Poison ivy is a member of the Toxicodendron genus of flowering plants which also includes poison oak and poison sumac. Poison ivy is the most common and widespread among the three. It typically grows as a shrub or vine and can be found throughout the United States and Canada (except Alaska, Hawaii and the desert areas of the Southwest). You can find them in the woods, by the road, and along the riverbanks. They can grow virtually anywhere in the home landscape.
What causes poison ivy rash?
Most people will develop an allergic reaction after exposure to poison ivy and other poisonous plants such as poison oak and sumac. The itchiness and redness of the skin are due to the body’s response to the oil found in these plants called ‘urushiol’. When the oil touches the skin, it often causes the itchy skin rash. Within minutes of contact with the oil, the skin starts to absorb it. But rash doesn’t appear right away. All parts of the plant, including stem and roots, contain urushiol, which affects the skin.
Burning poison ivy, poison oak and sumac can also cause skin rash as the plants release particles of urushiol into the air. Inhaling the smoke could also lead to severe allergic respiratory problems. Always keep in mind not to burn poison ivy, oak, and sumac.
Poison Ivy Symptoms
When you are exposed to poison ivy, it causes a skin rash which usually appears within 8-24hrs or a few days after exposure. It begins with itching followed by a red rash and sometimes swelling. The rash can be very itchy and can appear on any part of the body. You spread the oil by touching other parts of the body. Make sure not to touch your face or other sensitive areas like genitals to avoid spreading urushiol. Itchy bumps, patches, and streaking blisters are also common symptoms.
First Aid, Poison Ivy Remedies, and Poison Ivy Rash Treatment
- Rinse your skin thoroughly with rubbing alcohol or poison plant wash.
- Wash your skin with soap and lots of water. Rinsing with water alone will not remove the oil completely.
- Apply an over-the-counter creams or lotion that work well in removing the oil.
- Itching can be reduced by applying calamine lotion or an over-the-counter corticosteroid cream.
- Use Oral Ivy for treating poison ivy symptoms. Put 10 drops of oral ivy in 2 ounces of water every 2 hours as needed. As symptoms improve, reduce it to once every 4 hours, then twice daily until symptoms disappear. Place drops under tongue in 2 ounces of water at least 15 minutes before or half hour after eating, brushing teeth or drinking anything except water.
Poison Ivy Prevention
- Stay away from areas where poison ivy grow.
- Remove these plants from your property, especially in areas where you work and play.
- Wear long sleeves, closed shoes, socks, long pants tucked into the boots, and gloves if you think you may be getting around in areas where poison ivy may grow.
- Wash exposed clothing that comes in contact with the poison ivy. Use hot water with detergent.
- Urushiol can stick to almost anything including gardening tools and camping equipment. Clean your tools after use by washing them with soap and lots of water.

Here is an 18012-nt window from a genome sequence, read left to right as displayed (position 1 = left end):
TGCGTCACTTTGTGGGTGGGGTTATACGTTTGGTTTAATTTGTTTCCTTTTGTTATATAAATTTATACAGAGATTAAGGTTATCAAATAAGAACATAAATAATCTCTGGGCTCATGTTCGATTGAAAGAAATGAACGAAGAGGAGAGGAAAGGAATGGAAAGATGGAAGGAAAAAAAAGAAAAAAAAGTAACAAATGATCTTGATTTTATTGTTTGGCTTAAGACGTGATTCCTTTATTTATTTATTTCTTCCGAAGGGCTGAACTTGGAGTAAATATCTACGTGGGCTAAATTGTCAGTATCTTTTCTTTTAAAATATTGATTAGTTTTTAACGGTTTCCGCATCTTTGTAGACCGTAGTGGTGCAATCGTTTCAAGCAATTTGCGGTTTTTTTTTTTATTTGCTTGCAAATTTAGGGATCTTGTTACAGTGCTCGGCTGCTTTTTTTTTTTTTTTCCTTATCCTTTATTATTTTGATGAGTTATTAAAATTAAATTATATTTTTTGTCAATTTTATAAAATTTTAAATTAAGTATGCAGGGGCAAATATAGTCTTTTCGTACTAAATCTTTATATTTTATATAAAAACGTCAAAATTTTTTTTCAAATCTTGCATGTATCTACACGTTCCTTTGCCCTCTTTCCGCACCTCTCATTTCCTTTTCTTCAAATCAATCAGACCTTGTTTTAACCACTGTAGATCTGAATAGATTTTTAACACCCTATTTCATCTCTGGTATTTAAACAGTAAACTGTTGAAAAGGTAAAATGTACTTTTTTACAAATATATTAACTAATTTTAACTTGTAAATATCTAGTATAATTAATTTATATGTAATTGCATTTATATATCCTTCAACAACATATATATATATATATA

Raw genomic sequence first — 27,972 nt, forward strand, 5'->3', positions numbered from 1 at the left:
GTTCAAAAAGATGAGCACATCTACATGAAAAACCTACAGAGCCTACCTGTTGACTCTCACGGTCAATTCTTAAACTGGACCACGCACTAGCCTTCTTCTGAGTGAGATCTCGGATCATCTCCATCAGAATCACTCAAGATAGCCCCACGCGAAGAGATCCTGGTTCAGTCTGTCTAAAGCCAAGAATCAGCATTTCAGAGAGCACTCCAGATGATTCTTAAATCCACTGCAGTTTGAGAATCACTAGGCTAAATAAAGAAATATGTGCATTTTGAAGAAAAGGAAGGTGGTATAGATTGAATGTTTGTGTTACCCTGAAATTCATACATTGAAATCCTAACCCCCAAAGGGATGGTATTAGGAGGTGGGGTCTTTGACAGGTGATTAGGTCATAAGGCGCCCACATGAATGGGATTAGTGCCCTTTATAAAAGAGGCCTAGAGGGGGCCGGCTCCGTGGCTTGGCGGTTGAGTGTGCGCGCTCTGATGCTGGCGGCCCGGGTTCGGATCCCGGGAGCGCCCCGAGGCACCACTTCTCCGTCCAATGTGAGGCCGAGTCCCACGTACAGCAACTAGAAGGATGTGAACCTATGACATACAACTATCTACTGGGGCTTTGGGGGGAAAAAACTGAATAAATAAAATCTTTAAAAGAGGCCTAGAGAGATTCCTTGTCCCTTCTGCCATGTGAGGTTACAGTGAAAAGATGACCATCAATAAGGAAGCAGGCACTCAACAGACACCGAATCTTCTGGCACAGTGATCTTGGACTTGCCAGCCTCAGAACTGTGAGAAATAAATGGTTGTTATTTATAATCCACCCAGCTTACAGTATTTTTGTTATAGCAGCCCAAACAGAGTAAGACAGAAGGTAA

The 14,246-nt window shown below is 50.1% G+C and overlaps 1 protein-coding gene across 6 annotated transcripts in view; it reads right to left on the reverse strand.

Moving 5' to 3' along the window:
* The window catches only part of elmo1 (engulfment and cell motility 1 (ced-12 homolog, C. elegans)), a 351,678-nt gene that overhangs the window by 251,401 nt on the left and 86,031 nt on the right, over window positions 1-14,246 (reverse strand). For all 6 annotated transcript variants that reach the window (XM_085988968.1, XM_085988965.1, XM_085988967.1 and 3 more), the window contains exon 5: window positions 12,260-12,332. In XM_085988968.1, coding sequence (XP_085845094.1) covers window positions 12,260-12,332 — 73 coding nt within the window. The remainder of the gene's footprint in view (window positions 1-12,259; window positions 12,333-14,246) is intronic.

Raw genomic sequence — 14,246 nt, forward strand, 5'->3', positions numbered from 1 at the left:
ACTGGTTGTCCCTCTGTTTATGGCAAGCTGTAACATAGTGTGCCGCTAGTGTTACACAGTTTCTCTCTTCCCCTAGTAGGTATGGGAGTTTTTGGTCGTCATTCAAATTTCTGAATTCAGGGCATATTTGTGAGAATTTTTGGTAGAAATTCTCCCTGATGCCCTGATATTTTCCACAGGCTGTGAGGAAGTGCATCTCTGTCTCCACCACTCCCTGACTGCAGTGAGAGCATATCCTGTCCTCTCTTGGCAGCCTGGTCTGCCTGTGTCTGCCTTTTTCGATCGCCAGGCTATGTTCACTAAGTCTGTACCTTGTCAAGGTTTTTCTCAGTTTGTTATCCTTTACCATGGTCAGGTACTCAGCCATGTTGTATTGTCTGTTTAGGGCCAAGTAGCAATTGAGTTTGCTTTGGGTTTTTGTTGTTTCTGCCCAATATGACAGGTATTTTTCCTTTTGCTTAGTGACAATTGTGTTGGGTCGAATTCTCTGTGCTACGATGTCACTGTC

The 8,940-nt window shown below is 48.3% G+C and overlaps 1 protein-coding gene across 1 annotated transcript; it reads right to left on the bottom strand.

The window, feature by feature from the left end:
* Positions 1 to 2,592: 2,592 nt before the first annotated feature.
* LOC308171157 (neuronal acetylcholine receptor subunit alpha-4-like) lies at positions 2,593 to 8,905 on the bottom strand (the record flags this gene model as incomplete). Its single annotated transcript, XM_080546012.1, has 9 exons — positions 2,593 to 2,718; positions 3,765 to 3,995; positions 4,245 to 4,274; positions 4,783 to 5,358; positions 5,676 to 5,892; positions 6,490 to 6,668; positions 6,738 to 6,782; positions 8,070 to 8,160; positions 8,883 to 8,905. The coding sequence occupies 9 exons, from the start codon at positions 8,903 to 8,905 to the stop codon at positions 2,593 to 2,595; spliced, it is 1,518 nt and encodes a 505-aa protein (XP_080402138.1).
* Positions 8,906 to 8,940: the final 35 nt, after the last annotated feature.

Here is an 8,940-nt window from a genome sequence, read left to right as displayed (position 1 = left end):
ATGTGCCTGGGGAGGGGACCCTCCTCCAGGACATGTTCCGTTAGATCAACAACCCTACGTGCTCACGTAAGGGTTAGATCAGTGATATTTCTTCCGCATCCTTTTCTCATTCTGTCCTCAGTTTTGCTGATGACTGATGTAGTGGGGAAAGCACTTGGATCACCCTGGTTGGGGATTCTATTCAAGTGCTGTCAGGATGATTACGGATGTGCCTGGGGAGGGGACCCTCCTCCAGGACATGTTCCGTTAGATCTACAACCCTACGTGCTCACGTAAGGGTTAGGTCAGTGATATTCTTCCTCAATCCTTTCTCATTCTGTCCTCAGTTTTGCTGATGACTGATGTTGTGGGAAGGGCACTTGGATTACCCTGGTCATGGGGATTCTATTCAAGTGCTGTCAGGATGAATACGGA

- Keep your pets from running through poison ivy areas. If you think they play around where the plant may grow, wash them immediately with pet soap/shampoo and rinse thoroughly with 0water to remove urushiol from their fur. A person can be exposed to urushiol by touching the pet’s fur that comes in contact with the poisonous plants.
- Start taking oral ivy before the growing season. Take 3 to 5 drops of Oral Ivy in a small glass of water daily by mouth 7 to 14 days before exposure and continue throughout the poison ivy season.
- Apply barrier skin creams or lotions that block the oil from getting into your skin.
- Learn to recognize the poison ivy plant.
- “Leaves of three, let it be.” Remember this old saying that most parents like to tell their children to teach them not to touch a plant with cluster of three leaves because it might be poison ivy or poison oak. The leaves of poison ivy are compound and each leaf consists of three leaflets on each stem. The top leaflet has a long stalk. The surface of the leaves may or may not have a waxy or oily surface that somewhat reflects the light.
- Poison ivy grows as a shrub in Northern and Western United and Canada.
- In the east, Midwest and south, poison ivy grows is a vine or free-standing plant
How to identify poison ivy in each season?
- Spring – the leaves are reddish with yellow-green flowers
- Summer – green
- Fall – the leaves are turns to yellow then orange to red, with off-white berries
- During winter the leaves fall off and the stems are hairy
When to seek medical help and see a doctor?
There are several poison ivy rash relief and treatments that you could do at home. However, those remedies might not work at all times if you experience the following symptoms:
- The rash covers more than one-third of your body
- You experience swelling
- Too many blisters and rashes
- Blisters ooze pus
- The rash shows signs of infection. You likely have infection if you develop a fever or experience swelling, pain, pus, and warmth around the rash.
- You have severe experience from urushiol before
- Rash develops on your face (especially near the eyes and mouth) and genitals
- Swelling of the eyes
- You have difficulty breathing and swallowing
- Doesn’t improve after 7 to 10 days
If you experience those signs and symptoms, seek medical attention immediately. Serious cases require medical supervision and prescription treatment.